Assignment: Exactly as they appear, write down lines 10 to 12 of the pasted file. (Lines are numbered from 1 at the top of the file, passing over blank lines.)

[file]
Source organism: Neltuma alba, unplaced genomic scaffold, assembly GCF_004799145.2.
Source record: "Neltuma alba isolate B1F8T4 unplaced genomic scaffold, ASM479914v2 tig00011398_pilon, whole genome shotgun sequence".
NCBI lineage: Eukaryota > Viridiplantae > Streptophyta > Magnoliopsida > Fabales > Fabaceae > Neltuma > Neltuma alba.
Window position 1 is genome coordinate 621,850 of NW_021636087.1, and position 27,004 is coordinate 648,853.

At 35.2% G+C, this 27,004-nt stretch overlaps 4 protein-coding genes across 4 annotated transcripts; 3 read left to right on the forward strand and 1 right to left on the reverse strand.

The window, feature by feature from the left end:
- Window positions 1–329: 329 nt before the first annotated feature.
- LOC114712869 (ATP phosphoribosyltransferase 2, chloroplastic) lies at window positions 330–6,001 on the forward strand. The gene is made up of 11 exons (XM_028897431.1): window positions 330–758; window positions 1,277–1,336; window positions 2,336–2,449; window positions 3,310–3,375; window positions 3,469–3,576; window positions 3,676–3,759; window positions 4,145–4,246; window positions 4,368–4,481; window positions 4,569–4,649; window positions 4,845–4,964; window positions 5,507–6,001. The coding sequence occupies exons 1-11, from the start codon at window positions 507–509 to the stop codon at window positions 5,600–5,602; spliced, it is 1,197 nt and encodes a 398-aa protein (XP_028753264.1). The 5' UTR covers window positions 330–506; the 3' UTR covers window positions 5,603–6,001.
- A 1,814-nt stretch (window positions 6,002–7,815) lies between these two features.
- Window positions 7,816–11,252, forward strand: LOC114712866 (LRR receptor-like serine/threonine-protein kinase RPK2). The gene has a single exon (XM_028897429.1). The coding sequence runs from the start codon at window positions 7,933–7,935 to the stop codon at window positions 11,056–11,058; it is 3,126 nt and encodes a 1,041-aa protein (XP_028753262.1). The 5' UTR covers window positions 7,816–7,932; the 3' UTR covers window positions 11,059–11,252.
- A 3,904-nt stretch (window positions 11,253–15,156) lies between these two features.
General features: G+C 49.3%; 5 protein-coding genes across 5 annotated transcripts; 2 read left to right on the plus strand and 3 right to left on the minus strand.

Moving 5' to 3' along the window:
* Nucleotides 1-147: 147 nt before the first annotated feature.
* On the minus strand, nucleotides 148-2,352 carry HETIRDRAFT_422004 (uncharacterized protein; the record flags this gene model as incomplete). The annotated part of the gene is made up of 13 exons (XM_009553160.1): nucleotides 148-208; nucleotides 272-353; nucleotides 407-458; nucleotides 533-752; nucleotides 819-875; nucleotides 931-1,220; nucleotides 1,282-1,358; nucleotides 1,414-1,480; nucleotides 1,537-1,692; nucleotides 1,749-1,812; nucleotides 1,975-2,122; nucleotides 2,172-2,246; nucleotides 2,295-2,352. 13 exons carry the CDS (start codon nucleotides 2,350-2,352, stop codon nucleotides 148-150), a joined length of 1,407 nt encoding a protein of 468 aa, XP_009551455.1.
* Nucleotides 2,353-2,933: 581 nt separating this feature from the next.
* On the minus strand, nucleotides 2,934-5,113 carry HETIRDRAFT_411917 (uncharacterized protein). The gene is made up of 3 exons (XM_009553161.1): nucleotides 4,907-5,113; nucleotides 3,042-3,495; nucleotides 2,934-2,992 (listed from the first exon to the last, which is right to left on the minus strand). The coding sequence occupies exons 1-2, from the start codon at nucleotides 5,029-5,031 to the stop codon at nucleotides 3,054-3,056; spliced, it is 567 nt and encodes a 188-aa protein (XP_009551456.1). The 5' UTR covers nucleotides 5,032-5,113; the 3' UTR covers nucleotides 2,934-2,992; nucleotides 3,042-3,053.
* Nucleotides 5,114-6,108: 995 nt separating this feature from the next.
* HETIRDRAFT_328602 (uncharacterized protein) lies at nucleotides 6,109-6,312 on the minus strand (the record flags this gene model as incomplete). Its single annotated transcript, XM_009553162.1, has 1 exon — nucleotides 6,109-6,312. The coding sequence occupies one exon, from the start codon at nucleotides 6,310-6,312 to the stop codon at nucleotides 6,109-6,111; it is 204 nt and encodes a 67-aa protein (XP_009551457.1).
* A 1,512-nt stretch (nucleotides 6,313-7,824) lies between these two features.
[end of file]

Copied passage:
- Window positions 7,816–11,252, forward strand: LOC114712866 (LRR receptor-like serine/threonine-protein kinase RPK2). The gene has a single exon (XM_028897429.1). The coding sequence runs from the start codon at window positions 7,933–7,935 to the stop codon at window positions 11,056–11,058; it is 3,126 nt and encodes a 1,041-aa protein (XP_028753262.1). The 5' UTR covers window positions 7,816–7,932; the 3' UTR covers window positions 11,059–11,252.
- A 3,904-nt stretch (window positions 11,253–15,156) lies between these two features.
General features: G+C 49.3%; 5 protein-coding genes across 5 annotated transcripts; 2 read left to right on the plus strand and 3 right to left on the minus strand.